What the Media and Obama Never Understood About the Public Option

03/18/2010 05:12 am ET | Updated May 25, 2011

People who support the latest version of the health care reform bill can't understand why progressives have been flipping out over the public option. By the end, it was so compromised that it covered a minuscule portion of the population, its cost controls were significantly reduced and it was a tiny portion of the bill. All of that is true. So, why all the sound and fury over something so small?

Well, it's the same reason that private insurance companies fought so hard to kill it (how come no one ever asks why they cared so much about it if it was so insignificant?). Because it was the one provision that addressed the cancer of the system: private insurance.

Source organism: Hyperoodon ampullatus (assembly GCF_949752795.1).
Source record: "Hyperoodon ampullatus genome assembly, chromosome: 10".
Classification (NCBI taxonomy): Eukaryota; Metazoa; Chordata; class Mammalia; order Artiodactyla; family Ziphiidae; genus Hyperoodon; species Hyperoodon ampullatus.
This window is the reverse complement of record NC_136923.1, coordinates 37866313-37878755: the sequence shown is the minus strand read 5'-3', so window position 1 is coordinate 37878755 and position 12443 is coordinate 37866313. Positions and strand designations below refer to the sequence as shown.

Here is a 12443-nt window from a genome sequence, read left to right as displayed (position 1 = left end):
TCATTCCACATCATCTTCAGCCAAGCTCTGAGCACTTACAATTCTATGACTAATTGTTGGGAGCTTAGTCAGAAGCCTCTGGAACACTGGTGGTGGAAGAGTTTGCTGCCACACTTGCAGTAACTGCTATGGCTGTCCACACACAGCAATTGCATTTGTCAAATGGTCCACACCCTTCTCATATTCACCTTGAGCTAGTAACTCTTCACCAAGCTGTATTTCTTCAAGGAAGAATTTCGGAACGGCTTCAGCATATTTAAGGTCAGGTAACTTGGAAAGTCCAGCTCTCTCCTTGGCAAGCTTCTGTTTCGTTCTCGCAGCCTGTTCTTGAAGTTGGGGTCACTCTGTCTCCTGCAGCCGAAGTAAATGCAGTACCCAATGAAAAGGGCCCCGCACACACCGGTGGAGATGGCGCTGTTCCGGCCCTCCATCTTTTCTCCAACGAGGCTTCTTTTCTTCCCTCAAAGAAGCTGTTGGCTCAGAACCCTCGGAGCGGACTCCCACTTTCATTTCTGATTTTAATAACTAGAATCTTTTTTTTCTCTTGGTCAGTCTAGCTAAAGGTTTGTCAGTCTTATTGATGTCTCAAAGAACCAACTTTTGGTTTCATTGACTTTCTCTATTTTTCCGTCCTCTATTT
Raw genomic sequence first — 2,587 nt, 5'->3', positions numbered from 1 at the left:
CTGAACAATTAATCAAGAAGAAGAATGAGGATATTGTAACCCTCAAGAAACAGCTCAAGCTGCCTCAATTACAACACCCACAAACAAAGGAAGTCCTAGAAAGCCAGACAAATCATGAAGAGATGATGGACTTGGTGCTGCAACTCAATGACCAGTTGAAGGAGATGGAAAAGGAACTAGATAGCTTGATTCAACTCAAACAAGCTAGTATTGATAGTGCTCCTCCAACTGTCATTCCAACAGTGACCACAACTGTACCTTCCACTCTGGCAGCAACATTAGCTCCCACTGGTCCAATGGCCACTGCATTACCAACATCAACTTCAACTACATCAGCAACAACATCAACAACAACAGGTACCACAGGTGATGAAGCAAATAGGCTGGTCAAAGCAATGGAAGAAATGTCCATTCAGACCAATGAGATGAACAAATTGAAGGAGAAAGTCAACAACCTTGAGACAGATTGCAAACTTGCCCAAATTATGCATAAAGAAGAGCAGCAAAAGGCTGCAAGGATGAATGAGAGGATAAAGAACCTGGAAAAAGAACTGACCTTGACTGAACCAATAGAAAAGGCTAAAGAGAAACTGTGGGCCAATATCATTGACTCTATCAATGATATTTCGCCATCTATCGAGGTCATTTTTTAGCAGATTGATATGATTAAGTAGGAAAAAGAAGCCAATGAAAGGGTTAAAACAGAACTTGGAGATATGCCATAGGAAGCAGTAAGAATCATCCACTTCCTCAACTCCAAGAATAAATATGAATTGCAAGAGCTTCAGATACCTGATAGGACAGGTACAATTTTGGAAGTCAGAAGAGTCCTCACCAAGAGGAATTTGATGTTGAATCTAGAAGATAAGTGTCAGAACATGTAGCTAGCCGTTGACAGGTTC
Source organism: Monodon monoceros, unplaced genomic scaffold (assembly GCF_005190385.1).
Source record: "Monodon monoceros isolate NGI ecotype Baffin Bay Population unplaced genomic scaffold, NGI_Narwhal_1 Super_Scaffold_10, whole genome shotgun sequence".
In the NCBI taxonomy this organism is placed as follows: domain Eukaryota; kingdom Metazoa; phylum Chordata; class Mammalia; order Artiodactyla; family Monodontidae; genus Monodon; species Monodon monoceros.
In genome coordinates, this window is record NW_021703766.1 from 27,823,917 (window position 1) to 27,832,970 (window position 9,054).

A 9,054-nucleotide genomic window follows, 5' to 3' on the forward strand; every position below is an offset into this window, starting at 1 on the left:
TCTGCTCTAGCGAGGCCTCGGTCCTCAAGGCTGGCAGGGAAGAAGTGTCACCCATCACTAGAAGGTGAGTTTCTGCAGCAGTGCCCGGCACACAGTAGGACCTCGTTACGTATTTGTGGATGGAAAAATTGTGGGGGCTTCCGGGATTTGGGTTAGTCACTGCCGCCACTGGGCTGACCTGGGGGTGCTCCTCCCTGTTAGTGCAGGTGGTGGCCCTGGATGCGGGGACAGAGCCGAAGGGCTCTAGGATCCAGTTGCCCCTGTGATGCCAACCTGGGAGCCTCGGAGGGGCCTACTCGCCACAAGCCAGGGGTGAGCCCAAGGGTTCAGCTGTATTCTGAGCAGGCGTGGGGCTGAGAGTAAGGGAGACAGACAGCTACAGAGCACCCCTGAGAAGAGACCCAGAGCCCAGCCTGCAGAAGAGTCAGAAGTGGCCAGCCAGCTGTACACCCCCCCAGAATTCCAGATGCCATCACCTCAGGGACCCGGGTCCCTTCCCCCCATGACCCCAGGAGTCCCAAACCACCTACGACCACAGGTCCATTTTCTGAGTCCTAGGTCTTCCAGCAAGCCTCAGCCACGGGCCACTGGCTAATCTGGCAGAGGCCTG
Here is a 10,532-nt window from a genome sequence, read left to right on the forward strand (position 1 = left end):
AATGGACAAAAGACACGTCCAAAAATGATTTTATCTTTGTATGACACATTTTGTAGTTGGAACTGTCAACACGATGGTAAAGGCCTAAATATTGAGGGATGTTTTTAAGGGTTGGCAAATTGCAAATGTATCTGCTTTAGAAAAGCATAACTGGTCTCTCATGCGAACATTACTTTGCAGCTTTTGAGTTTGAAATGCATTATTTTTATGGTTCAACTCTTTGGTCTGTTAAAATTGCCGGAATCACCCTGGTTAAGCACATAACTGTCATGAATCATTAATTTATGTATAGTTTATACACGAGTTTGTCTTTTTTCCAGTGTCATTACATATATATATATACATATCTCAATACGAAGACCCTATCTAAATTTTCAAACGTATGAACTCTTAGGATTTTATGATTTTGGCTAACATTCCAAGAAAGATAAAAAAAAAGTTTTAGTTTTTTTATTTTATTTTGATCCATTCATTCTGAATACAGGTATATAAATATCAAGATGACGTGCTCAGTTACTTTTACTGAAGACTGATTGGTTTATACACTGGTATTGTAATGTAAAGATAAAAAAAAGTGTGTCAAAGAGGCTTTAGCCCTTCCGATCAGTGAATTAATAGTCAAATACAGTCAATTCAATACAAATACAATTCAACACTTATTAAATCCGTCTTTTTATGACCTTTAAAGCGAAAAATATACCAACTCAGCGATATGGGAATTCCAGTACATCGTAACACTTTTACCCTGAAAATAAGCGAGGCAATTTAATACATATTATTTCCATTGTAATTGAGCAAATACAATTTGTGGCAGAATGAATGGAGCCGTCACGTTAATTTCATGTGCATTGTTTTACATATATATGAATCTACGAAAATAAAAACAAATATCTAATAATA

To be more accurate, there are three main cancers that are killing our health care system. 1. Fee-for-service system that encourages providing more services so that providers can charge more fees. 2. No effective competition between insurance providers to drive down costs and improve care. 3. The inalterable incentive of private insurance to lower costs by denying policy holders care and charging them more for the same or less services.

So, the Senate version of health care reform admittedly applies some mighty large band-aids to these problems. It has huge subsidies so that more people can afford the ever-increasing premiums. It has regulations meant to curb some of the worst abuses in how insurance companies deny us care. But it leaves the cancer alone; in fact, it grows it. That's the problem.